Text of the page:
I could already sense the festivity in the air when I arrived at the Maker’s Faire in downtown Shreveport early on a Saturday morning. I scanned the rows of vendors and food trucks as I looked for my target – the booth for Sciport: Louisiana’s Discovery Center. With help from the center and my mentor, Dr. Rebecca Murphy, I was able to participate in creating an activity to explain the research I did last summer through the American Society of Plant Biologists Summer Undergraduate Research Fellowship (ASPB SURF), to people of varying ages and backgrounds. My research centered on the genetics and molecular basis of flowering time in sorghum, and our activity was designed around the concept that plant scientists have the ability to control the natural “randomness” of genetics in the form of genetic engineering to create plants with desired traits in an effective way.
The setup of the activity is pretty simple and straightforward: a metal bingo cage filled with three differently colored balls and three sets of small plastic drawers that are painted to match. Each drawer contains leaves of a particular shape, petals of a particular color, or stems of varying length.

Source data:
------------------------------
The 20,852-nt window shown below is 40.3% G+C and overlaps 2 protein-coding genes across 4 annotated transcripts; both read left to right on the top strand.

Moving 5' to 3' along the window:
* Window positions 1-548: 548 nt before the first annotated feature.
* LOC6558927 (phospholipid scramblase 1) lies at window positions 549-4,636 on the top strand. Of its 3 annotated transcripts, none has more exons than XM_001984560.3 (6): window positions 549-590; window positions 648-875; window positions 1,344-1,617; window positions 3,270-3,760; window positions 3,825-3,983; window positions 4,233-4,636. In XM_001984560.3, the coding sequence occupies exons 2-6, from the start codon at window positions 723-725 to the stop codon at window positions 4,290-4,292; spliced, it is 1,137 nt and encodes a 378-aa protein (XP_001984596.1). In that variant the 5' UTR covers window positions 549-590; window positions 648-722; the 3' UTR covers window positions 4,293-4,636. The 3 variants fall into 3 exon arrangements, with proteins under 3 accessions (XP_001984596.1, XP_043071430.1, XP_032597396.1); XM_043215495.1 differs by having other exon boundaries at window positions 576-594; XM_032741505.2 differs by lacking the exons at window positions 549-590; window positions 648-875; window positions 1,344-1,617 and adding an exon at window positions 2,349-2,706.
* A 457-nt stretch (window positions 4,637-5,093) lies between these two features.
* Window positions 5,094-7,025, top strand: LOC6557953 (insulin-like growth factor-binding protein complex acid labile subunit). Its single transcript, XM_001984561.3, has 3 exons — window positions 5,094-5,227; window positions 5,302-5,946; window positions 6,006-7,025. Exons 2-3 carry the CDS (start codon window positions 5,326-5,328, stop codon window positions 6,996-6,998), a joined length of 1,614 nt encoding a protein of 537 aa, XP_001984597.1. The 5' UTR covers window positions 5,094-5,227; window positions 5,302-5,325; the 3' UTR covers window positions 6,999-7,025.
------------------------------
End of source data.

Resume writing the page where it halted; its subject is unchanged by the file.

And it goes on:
As children approach our table, I ask them – “Would you like to try the game?” The children are then allowed to turn the bingo cage to collect three randomly colored balls – the hands on nature of this portion of the activity really engages them. As they then open the corresponding drawer for each color to select their plant parts, they exclaim to one another:
“I got a long stem!”
“I got pink!”
“I got yellow, but I want a pink one too!”
I then ask: “Wouldn’t you like to know what is in all of the drawers before you put your flower together? Would you like to know all of the options?”
Many of them agree and begin looking in drawers and trading plant parts for various other plant parts. As they begin to assemble the flower, now composed of all of their favorite parts, I use this opportunity to explain that nature selects things randomly through inheritance of DNA, much like the bingo cage method of choosing the plant parts. However, once a plant scientist knows many of the possibilities that exist in the DNA, they are able to make real plants with things we want!
The kids are then able to take their flower home, along with samples of popped sorghum and sorghum syrup, as a tribute to our model system. Though communicating about science to children can be challenging, it was also a lot of fun and exciting for me as well! I’m looking forward to talking about my research with other plant biologists at the ASPB meeting, Plant Biology 2016, this summer in Austin.
If you’d like more information on how this activity was set up, please contact us!